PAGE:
Next time I'll talk about someone else, promise.
Den part 3 (1977), page 5 panel 5. Drawn by Richard Corben.
Like any rule, there are exceptions to this one; but by and large, good comics art walks the thin lines between cartoon and realism. Anyone engaging in the medium for more than a paycheck has to face the space between total reality and total abstraction head-on -- it's what they choose to do in that gap that produces whatever interest might be in their work. Caniff, Tezuka, Ware -- guys like those went where they went alone, beating new ink-trails into the cracks separating the recognizable from the simplified from the exaggerated, and only in their wakes did others make the same decisions, only when all the bravery had already been leeched from the paths. And then there are the ones who blaze trails that are theirs alone, that see no followers and become overgrown and wild again; the ones like Richard Corben.
Corben's a pretty anomalous artist in comics history, one of the most prominent bridgers of the disconnect between the mainstream and the alternatives during the time when that gap was smallest. It's an accomplishment that deserves more attention than it's gotten in the years since the two sides of comics made their split into Spiegelman and Shooter factions. Nearly every panel from his 1970s prime -- the above very much included -- displays a sculptor's eye for anatomy wedded to a cartoonist's facility for body distortions, a first-rate pen line pulsing in and out of sumptuously constructed color fields, painterly compositions bolted onto dynamic layouts. I'm getting at something here: there are two sides of Corben. On the one hand there's the Hal Foster/Michelangelo realist with the laser-focused visual imagination that went deeper into the sweep and smash of high fantasy than anyone before him could, submerging readers in legends like they'd never been submerged before. But on the other hand is the satirical, Crumb-influenced cartoon maker who refused to take his genres without a grain of salt and a wry smirk, puffing up his male figures to steroidal inflato-proportions and substituting living blowup dolls for women before throwing the lux perpetua colors of hyper-realism over everything and making us confront how weird it all looks. Corben plays to both sides of the ballpark with equal skill, roping the believers in with his own belief, the skeptics with his ability to come up for air and laugh at himself.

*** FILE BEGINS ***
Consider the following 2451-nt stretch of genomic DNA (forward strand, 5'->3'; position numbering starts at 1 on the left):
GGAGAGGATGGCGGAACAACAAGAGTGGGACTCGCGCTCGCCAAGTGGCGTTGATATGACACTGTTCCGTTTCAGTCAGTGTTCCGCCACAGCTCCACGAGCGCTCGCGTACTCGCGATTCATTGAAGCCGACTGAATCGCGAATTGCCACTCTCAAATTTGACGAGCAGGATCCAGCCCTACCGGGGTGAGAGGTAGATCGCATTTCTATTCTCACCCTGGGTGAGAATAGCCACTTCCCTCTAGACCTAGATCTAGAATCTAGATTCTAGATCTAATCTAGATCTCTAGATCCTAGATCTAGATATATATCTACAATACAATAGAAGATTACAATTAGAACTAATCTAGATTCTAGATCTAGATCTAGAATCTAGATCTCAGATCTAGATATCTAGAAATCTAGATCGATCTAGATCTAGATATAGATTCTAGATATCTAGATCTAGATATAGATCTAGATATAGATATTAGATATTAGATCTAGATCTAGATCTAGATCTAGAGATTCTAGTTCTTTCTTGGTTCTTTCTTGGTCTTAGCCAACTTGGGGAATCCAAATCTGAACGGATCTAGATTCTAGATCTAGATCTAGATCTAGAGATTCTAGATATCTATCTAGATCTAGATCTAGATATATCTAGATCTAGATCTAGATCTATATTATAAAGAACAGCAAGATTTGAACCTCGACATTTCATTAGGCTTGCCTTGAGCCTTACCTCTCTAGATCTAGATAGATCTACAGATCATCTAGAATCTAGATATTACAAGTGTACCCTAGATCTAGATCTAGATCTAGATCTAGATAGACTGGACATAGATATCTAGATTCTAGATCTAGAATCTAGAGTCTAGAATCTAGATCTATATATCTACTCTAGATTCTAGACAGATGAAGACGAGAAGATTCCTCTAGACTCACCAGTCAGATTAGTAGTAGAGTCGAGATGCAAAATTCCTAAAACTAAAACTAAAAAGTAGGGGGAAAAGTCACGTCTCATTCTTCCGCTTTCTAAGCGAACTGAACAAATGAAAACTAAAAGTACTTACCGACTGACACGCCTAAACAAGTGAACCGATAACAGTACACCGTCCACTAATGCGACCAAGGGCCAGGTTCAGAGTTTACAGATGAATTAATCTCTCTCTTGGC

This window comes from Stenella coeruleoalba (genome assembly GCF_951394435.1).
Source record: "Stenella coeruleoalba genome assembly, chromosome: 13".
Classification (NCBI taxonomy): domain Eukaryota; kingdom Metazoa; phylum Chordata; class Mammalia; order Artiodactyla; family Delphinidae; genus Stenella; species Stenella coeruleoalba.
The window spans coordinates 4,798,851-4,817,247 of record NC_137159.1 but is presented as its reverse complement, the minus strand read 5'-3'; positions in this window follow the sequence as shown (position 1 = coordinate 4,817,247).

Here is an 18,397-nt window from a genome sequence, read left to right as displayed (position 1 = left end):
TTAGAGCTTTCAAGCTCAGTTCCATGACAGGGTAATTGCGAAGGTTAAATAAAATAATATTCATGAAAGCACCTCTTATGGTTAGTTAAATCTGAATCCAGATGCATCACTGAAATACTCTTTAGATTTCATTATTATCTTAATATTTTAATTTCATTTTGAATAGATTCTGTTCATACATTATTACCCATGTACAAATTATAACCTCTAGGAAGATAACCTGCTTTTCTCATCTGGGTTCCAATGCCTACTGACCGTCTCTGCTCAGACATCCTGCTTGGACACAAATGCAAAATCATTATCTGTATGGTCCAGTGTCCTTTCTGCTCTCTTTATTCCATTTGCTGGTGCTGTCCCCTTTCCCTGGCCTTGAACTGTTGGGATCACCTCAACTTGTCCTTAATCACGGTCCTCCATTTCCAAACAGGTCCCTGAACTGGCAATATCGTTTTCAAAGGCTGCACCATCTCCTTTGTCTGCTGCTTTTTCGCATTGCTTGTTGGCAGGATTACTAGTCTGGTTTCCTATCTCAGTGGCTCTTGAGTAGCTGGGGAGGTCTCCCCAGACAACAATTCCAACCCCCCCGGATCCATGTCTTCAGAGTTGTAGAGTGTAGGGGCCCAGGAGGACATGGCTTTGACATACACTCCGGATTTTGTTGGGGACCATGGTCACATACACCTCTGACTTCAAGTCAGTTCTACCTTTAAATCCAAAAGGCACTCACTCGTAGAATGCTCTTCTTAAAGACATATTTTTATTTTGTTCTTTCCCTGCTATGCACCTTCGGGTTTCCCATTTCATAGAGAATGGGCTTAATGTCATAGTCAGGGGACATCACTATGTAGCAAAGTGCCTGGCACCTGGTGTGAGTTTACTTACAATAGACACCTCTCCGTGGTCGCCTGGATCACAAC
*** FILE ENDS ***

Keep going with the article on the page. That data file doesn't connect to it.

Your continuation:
The ridiculous and the sublime in equal measure; certainly one of the ideal modes of art, and worth picking apart a little. The panel above is a fine example of how well Corben grounds his grotesque figures in fully-realized, tangible landscapes -- four distinct planes of depth are marked out by the sorceress at center, the crouched monster man to the extreme left, the wall running across the whole frame, and only then, finally and far away, the sprinting, robustly physical shape of Den himself. There are no dropped backgrounds, no blank dot screens, nothing of comic book artificiality -- but Corben borrows Jim Steranko's minimal, long-shadowed surrealist staging and Kirby's kinetic gestures, making it perfectly clear that though this might not look like normal comics it's certainly spawned from the same press-printed place. The mechanical lettering stamped over the image adds a final, strangely over-literal touch to the bizarre effect of a waking dream, a fantasy more vivid than the brain alone could hope to produce.
Corben does more with his colors than any action cartoonist I can think of. Not for nothing did his best work come on the glossy pages of Heavy Metal; his process, while it took plenty from the traditional four-tone comics procedure, employed a subtlety and grace that went beyond benday dots and newsprint. Working on the acetate overlays typical of pre-digital color comics, he airbushed each single tone over the line art before cranking up the contrast on the photo plates they were printed from. The results, as seen, are impressive. It's all just red and yellow and blue and black like always, but painted instead of slapped on, harmoniously mixed instead of clashing with each other. The tones are brighter, more garish than even the loudest superhero book of the era could manage, and yet the shapes and their interactions are as graceful and full as brushstrokes on canvas. In those aching, glorious pink clouds, Corben's art tugs the reader two familiar directions: toward total belief in the utter realism of the forms and the play of the light, and then again, toward rejection of the dark, brilliant sunlight that carves such absolute shadows on the pure yellow ground. What we end up with is a real world, deeply felt, intensely realized, but nothing like our own. Another place the drawings bring us to, or bring to us. A world on a page, that magical thing that comics do.